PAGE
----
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Islamic identity pre and post-9/11 Islamic identity pre and post-9/11
by Joseph Gatt
2020-02-12 09:35:50
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Pre-9/11 means two things: pre-Internet and pre-9/11 attacks. The 9/11 attacks were indeed almost simultaneous with the explosion of the Internet. So the Muslims faced a double challenge: how to define their identity in the face of the horrific 9/11 attacks, and how to define their identity in the age of communication, where any idiot can troll around and any idiot can claim expertise in Islam.

Muslims perhaps faced a third challenge: with the explosion of the Internet and the 9/11 attacks, there was an explosion in news network television. So now the Muslims had trolls on the Internet and trolls in widely viewed media news networks.

So in this brief note, I'll discuss how the world viewed Islam pre and post-9/11, and how the Muslims try to define themselves in the pre and post-9/11 era.

Foreign views of Muslims pre-9/11

isl01_400Pre-9/11 Islam was on par with Hinduism, Buddhism and Sikhism, that is a “minority” religion viewed either with curiosity or indifference. The Muslim world controls the vast majority of the world's oil fields, and that gave the Muslims significant power and leverage around the world. But the Muslims in the media were often portrayed as turban-wearing bearded politicians who made scary speeches about raising oil prices if they did not get what they wanted.

Until the 1980s, Muslims often did not move with their families when the immigrated. That is Muslim immigration was often young, single Muslim men who went to North America or Europe to study or work. Muslim men then either settled by marrying a local European, or got married in their village and worked in Europe alone, or moved back to their countries.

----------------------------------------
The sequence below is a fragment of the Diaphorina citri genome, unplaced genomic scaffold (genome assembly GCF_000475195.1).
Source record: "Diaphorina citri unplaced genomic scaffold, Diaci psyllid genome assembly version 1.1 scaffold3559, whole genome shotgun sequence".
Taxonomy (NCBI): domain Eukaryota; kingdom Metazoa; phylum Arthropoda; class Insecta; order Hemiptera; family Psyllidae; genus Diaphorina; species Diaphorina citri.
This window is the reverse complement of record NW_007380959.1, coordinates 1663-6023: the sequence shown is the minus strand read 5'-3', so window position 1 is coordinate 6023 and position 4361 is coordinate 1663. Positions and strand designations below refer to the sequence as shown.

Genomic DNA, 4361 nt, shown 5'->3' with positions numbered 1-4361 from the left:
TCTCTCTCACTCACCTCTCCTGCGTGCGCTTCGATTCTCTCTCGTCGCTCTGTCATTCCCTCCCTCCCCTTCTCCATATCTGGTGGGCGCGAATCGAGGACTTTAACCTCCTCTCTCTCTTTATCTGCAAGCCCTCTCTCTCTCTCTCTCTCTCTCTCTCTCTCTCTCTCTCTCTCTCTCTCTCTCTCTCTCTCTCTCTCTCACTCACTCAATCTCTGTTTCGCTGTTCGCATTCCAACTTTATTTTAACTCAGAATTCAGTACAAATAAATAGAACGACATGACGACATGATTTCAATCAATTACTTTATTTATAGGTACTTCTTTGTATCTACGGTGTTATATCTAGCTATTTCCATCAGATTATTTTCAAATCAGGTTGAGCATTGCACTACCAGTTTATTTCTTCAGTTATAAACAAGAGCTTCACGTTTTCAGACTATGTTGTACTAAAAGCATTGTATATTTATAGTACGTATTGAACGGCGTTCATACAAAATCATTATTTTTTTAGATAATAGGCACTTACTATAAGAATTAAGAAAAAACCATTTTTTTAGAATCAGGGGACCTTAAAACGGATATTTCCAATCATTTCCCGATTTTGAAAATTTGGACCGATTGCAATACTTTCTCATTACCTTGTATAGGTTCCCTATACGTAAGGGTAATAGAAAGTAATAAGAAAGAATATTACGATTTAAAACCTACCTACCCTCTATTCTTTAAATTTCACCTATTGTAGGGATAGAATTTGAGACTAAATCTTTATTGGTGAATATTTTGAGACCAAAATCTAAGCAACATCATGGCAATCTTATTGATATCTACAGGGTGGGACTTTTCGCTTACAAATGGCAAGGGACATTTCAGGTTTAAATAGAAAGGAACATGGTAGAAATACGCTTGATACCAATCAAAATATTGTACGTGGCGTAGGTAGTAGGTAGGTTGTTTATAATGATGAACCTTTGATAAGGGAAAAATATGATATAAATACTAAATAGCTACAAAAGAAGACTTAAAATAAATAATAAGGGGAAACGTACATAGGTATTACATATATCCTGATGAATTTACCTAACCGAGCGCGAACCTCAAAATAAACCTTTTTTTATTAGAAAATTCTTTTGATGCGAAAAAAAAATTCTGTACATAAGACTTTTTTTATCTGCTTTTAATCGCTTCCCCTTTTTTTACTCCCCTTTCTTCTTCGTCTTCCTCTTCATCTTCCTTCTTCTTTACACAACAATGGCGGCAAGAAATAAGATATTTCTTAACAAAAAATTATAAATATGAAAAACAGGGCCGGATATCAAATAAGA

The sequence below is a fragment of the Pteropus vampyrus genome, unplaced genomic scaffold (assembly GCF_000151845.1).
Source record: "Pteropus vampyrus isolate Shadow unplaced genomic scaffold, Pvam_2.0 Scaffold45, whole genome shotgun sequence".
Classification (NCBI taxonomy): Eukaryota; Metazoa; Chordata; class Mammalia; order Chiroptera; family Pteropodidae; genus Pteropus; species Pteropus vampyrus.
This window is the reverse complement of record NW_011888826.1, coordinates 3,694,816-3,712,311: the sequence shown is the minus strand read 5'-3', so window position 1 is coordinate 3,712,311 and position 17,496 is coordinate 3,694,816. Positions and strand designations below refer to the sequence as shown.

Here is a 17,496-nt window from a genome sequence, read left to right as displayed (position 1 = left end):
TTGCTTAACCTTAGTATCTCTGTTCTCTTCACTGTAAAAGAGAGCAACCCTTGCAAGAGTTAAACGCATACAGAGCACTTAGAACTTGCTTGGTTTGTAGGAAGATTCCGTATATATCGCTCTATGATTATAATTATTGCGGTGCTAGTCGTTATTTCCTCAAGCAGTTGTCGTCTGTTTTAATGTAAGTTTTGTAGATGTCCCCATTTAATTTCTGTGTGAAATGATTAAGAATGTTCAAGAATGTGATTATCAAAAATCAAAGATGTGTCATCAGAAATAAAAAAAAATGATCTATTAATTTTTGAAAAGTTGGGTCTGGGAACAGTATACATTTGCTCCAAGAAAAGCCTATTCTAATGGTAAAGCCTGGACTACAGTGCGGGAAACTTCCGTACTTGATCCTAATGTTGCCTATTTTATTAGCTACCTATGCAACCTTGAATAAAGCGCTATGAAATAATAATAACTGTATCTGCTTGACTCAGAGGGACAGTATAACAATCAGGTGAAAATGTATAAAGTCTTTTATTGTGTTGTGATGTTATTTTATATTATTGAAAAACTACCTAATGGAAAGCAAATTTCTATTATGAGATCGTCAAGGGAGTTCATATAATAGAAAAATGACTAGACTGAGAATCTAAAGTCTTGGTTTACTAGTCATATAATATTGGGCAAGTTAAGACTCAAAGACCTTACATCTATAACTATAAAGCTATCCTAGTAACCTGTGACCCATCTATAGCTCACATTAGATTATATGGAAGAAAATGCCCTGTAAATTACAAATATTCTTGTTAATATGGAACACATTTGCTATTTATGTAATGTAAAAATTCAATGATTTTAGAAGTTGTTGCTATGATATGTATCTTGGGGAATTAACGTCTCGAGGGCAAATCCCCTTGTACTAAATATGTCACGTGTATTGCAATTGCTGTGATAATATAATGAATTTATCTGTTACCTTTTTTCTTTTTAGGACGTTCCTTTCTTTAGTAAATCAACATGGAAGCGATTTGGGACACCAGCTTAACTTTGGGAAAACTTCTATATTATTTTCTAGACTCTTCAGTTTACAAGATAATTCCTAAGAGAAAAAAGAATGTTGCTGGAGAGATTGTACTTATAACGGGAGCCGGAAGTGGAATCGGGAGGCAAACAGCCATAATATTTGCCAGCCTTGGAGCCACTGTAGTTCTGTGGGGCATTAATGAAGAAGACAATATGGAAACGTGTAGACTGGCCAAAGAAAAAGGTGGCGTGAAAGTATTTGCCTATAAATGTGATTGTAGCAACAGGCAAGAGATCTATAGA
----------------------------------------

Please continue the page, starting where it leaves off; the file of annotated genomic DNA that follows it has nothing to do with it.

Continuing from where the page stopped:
Muslim factory workers in Europe often shared apartments with other men, worked all year, then went on vacation to their families in their village where they would bring a lot of goodies with them.

In the late 1970s and early 1980s, Muslim immigrants in Europe started bringing their families with them to Europe, often encouraged by local European governments. Those families were often unfamiliar with European surroundings and morals which contradicted theirs (electronic ATMs to withdraw cash and couples kissing passionately and cuddling in public) and the culture shock was palpable. While religious Jewish kids for example in Europe had their mothers pack a lunch box with Kosher food, Muslim mothers often told their children to avoid pork at school, and the parents and children were being childish about avoiding pork (or accidentally eating it), rather than opting for the lunchbox option.

The main question about Muslims in Europe and North America pre-9/11 was how to federate all these different perceptions of Islam. Moroccan Islamic traditions are very different from Saudi Arabian or Egyptian Islamic traditions. So now you had those Moroccans going to the mosque and praying with Saudis and Yemenis and Egyptians and what not, and couldn't agree on a preacher to preach an Islam everyone can relate to.

Foreign views of Islam post-9/11

While pre-9/11 Islam was an exotic religion on par with Buddhism, Hinduism and Sikhism, post-9/11 I would say Islam did consolidate its position as a major global religion, but was vastly perceived as a dangerous one.